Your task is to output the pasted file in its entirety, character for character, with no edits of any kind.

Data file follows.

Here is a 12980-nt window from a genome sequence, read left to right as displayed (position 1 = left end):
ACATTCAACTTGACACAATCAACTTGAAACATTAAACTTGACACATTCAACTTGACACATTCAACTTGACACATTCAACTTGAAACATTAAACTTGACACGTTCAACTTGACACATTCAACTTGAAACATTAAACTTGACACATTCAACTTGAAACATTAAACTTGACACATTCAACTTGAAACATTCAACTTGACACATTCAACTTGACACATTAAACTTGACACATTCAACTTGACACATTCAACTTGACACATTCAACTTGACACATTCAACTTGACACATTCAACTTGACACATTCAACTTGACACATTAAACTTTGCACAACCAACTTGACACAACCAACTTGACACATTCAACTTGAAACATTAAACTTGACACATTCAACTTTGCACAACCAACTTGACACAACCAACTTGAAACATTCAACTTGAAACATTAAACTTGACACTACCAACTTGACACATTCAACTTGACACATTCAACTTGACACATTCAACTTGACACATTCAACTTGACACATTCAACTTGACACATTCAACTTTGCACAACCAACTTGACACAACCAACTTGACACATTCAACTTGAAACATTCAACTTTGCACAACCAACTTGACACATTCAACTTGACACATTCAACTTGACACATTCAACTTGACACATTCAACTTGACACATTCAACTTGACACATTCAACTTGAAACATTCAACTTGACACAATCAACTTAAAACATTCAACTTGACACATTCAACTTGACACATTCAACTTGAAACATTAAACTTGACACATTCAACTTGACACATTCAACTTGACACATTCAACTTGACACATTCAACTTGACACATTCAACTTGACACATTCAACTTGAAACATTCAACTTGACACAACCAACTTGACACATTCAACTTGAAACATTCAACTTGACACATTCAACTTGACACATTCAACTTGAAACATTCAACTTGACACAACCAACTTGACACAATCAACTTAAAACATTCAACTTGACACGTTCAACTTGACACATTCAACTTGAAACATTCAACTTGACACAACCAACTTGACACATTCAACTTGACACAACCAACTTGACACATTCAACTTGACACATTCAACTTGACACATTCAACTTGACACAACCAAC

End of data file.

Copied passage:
Here is a 12980-nt window from a genome sequence, read left to right as displayed (position 1 = left end):
ACATTCAACTTGACACAATCAACTTGAAACATTAAACTTGACACATTCAACTTGACACATTCAACTTGACACATTCAACTTGAAACATTAAACTTGACACGTTCAACTTGACACATTCAACTTGAAACATTAAACTTGACACATTCAACTTGAAACATTAAACTTGACACATTCAACTTGAAACATTCAACTTGACACATTCAACTTGACACATTAAACTTGACACATTCAACTTGACACATTCAACTTGACACATTCAACTTGACACATTCAACTTGACACATTCAACTTGACACATTCAACTTGACACATTAAACTTTGCACAACCAACTTGACACAACCAACTTGACACATTCAACTTGAAACATTAAACTTGACACATTCAACTTTGCACAACCAACTTGACACAACCAACTTGAAACATTCAACTTGAAACATTAAACTTGACACTACCAACTTGACACATTCAACTTGACACATTCAACTTGACACATTCAACTTGACACATTCAACTTGACACATTCAACTTGACACATTCAACTTTGCACAACCAACTTGACACAACCAACTTGACACATTCAACTTGAAACATTCAACTTTGCACAACCAACTTGACACATTCAACTTGACACATTCAACTTGACACATTCAACTTGACACATTCAACTTGACACATTCAACTTGACACATTCAACTTGAAACATTCAACTTGACACAATCAACTTAAAACATTCAACTTGACACATTCAACTTGACACATTCAACTTGAAACATTAAACTTGACACATTCAACTTGACACATTCAACTTGACACATTCAACTTGACACATTCAACTTGACACATTCAACTTGACACATTCAACTTGAAACATTCAACTTGACACAACCAACTTGACACATTCAACTTGAAACATTCAACTTGACACATTCAACTTGACACATTCAACTTGAAACATTCAACTTGACACAACCAACTTGACACAATCAACTTAAAACATTCAACTTGACACGTTCAACTTGACACATTCAACTTGAAACATTCAACTTGACACAACCAACTTGACACATTCAACTTGACACAACCAACTTGACACATTCAACTTGACACATTCAACTTGACACATTCAACTTGACACAACCAAC